Five things your brand should know about marketing to teens
While teens can be obsessive (trust me, I know), and marketers even more so, does that mean businesses need to be? obsessed customer“When do you market to teens?” Merriam Webster defines obsession as “a persistent disturbing concern with an often unreasonable idea or feeling”. It seems rather unhealthy. A better way to phrase it is “customer oriented”.
Is your marketing geared towards teens? Do you know what teens do with their money? Research shows that 41% of a teenager’s disposable income goes to food and clothing. Only 2% go to books and magazines. So where does your brand fit in their spending spectrum?
your marketing to adolescents with these concepts in mind:
1. Work with them, not far from them
Julia benben is the Marketing Director of Freetoes, a toe-free sock company founded by a teenager. She advises, “Use an intern or part-time teenager on your team. They know what the trends are and which brands are losing popularity. Really listen to their ideas and opinions, then base your decisions on their original contribution combined with your marketing expertise.
2. Choose the right brand ambassadors
Teens are not very influenced by Hollywood stars, musicians, or sports celebrities. However, they are in love with Youtube stars and closely follow their work (and their recommendations). Do your marketers know Felix Arvid Ulf Kjellberg, in other words PewDiePie? He’s one of the biggest stars on Youtube right now. Love him or hate him, teens watch his short surreal videos by the thousands every day.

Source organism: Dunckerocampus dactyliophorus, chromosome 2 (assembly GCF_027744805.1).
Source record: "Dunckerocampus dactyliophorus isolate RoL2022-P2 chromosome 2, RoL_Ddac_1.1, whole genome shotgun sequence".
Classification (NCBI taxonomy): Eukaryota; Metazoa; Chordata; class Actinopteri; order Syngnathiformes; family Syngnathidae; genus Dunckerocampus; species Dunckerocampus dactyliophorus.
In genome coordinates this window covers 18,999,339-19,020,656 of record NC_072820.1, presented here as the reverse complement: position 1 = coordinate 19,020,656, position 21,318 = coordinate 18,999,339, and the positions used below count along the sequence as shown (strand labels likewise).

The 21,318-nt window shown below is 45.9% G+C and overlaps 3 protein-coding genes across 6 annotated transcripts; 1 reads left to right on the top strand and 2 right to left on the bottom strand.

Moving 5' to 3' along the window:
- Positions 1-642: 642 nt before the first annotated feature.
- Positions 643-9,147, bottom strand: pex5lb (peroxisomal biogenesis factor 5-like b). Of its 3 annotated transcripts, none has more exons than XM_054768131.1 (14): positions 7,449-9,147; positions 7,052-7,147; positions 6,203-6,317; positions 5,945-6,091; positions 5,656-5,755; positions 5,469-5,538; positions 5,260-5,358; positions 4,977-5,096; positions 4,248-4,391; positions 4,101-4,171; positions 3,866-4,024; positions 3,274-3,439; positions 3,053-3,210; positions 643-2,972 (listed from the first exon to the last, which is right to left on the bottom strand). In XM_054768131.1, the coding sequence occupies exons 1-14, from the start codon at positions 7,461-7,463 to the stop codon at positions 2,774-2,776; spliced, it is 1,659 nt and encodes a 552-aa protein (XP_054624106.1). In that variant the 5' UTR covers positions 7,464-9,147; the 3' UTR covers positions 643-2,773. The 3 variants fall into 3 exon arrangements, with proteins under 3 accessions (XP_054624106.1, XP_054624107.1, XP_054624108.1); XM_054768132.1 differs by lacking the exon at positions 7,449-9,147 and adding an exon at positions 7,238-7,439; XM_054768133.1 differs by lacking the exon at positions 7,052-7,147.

3. Get out with the old / Get in with the new
Digital strategist Sammy Lau says: “FacebookThe popularity of among teens continues to decline, as social platforms like Tumblr, Instagram and SnapChat gain influence with the teen demographics. You need to stay on top of the evolution of social media platforms among teens – and that means more involvement than an update every six months; social media is moving at the speed of light, not at the speed of a marathon. Keep your teen marketing strategy as smooth as possible. When the herd turns, you are the one ahead – not trampled on and left behind.
4. Follow the money
To think of adolescents as completely independent consumers is a mistake. They are still under the care and responsibility of their parents and other caregivers. On average, parents will spend about $ 17,000 on a single teenager in a year. So you can’t afford to ignore them in your teen marketing plans.
Adolescents may be self-sufficient in spending on food, clothing, and entertainment, but in other areas, such as adolescent depression and other health issues, parents make decisions about their own. expenses. Dr Jeff Nalin, of Malibu paradigm, an adolescent treatment center, says, “We keep parents in mind at all levels when dealing with adolescents; not because they pay the bills, but because they are parents.
5. Be aware of peak shopping season for teens
And increase your promotions and outreach strategies accordingly. May and June are big spending months for teens, because of graduation, and especially because of Prom; on average, a teenager will spend at least $ 250 and a teenage girl will spend around $ 500 for prom night alone.
Don’t be discouraged when you find that the teenage customer continues to elude your best marketing efforts. This is a rapidly changing group of consumers, and all you really have to do is figure out how to get your net out of this river of disposable income.